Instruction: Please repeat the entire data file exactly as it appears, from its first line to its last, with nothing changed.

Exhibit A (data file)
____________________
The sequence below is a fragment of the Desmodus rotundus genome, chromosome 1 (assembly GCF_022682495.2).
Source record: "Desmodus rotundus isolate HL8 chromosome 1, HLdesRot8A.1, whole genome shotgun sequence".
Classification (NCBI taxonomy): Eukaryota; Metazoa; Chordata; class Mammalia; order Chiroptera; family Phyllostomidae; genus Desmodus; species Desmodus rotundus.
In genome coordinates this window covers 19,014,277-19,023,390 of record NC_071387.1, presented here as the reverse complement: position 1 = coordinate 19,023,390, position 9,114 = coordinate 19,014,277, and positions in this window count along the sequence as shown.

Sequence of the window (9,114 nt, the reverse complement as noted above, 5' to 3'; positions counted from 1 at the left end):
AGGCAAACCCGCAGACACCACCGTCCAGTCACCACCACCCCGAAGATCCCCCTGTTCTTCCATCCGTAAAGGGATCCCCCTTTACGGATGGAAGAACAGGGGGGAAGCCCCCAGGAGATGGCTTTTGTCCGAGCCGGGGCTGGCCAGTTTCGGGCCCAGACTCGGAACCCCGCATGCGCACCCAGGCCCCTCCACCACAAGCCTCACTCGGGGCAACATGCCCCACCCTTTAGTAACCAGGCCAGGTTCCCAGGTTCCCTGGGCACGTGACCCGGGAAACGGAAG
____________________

The sequence below is a fragment of the Desmodus rotundus genome, chromosome 1 (assembly GCF_022682495.2).
Source record: "Desmodus rotundus isolate HL8 chromosome 1, HLdesRot8A.1, whole genome shotgun sequence".
Classification (NCBI taxonomy): Eukaryota; Metazoa; Chordata; class Mammalia; order Chiroptera; family Phyllostomidae; genus Desmodus; species Desmodus rotundus.
In genome coordinates this window covers 19,014,277-19,023,390 of record NC_071387.1, presented here as the reverse complement: position 1 = coordinate 19,023,390, position 9,114 = coordinate 19,014,277, and positions in this window count along the sequence as shown.

Sequence of the window (9,114 nt, the reverse complement as noted above, 5' to 3'; positions counted from 1 at the left end):
AGGCAAACCCGCAGACACCACCGTCCAGTCACCACCACCCCGAAGATCCCCCTGTTCTTCCATCCGTAAAGGGATCCCCCTTTACGGATGGAAGAACAGGGGGGAAGCCCCCAGGAGATGGCTTTTGTCCGAGCCGGGGCTGGCCAGTTTCGGGCCCAGACTCGGAACCCCGCATGCGCACCCAGGCCCCTCCACCACAAGCCTCACTCGGGGCAACATGCCCCACCCTTTAGTAACCAGGCCAGGTTCCCAGGTTCCCTGGGCACGTGACCCGGGAAACGGAAG